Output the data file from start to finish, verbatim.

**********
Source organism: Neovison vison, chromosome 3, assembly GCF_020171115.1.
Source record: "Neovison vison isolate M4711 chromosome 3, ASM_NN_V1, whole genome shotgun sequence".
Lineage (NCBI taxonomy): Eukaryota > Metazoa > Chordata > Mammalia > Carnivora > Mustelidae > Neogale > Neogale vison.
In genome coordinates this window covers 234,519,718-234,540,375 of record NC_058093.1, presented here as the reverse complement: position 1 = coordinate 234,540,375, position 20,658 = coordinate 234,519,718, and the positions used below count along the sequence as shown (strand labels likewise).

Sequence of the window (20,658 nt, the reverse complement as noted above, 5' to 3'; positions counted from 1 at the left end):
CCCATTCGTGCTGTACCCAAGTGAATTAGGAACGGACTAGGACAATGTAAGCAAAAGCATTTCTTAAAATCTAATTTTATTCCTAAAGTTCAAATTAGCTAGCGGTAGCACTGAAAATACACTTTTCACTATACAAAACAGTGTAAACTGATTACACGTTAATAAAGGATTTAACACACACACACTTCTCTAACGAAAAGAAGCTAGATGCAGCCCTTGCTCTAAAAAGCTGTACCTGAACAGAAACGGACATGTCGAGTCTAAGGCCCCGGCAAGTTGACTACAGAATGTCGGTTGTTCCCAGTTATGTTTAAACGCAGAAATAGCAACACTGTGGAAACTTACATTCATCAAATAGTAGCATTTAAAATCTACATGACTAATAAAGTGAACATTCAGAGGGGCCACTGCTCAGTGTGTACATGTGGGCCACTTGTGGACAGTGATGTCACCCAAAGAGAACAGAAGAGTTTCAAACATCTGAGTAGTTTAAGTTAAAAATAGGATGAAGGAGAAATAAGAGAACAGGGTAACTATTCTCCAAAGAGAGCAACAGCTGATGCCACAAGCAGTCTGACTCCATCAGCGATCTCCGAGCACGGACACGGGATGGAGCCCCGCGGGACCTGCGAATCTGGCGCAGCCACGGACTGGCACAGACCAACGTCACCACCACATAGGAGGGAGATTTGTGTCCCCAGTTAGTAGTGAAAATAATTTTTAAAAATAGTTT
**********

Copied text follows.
Source organism: Neovison vison, chromosome 3, assembly GCF_020171115.1.
Source record: "Neovison vison isolate M4711 chromosome 3, ASM_NN_V1, whole genome shotgun sequence".
Lineage (NCBI taxonomy): Eukaryota > Metazoa > Chordata > Mammalia > Carnivora > Mustelidae > Neogale > Neogale vison.
In genome coordinates this window covers 234,519,718-234,540,375 of record NC_058093.1, presented here as the reverse complement: position 1 = coordinate 234,540,375, position 20,658 = coordinate 234,519,718, and the positions used below count along the sequence as shown (strand labels likewise).

Sequence of the window (20,658 nt, the reverse complement as noted above, 5' to 3'; positions counted from 1 at the left end):
CCCATTCGTGCTGTACCCAAGTGAATTAGGAACGGACTAGGACAATGTAAGCAAAAGCATTTCTTAAAATCTAATTTTATTCCTAAAGTTCAAATTAGCTAGCGGTAGCACTGAAAATACACTTTTCACTATACAAAACAGTGTAAACTGATTACACGTTAATAAAGGATTTAACACACACACACTTCTCTAACGAAAAGAAGCTAGATGCAGCCCTTGCTCTAAAAAGCTGTACCTGAACAGAAACGGACATGTCGAGTCTAAGGCCCCGGCAAGTTGACTACAGAATGTCGGTTGTTCCCAGTTATGTTTAAACGCAGAAATAGCAACACTGTGGAAACTTACATTCATCAAATAGTAGCATTTAAAATCTACATGACTAATAAAGTGAACATTCAGAGGGGCCACTGCTCAGTGTGTACATGTGGGCCACTTGTGGACAGTGATGTCACCCAAAGAGAACAGAAGAGTTTCAAACATCTGAGTAGTTTAAGTTAAAAATAGGATGAAGGAGAAATAAGAGAACAGGGTAACTATTCTCCAAAGAGAGCAACAGCTGATGCCACAAGCAGTCTGACTCCATCAGCGATCTCCGAGCACGGACACGGGATGGAGCCCCGCGGGACCTGCGAATCTGGCGCAGCCACGGACTGGCACAGACCAACGTCACCACCACATAGGAGGGAGATTTGTGTCCCCAGTTAGTAGTGAAAATAATTTTTAAAAATAGTTT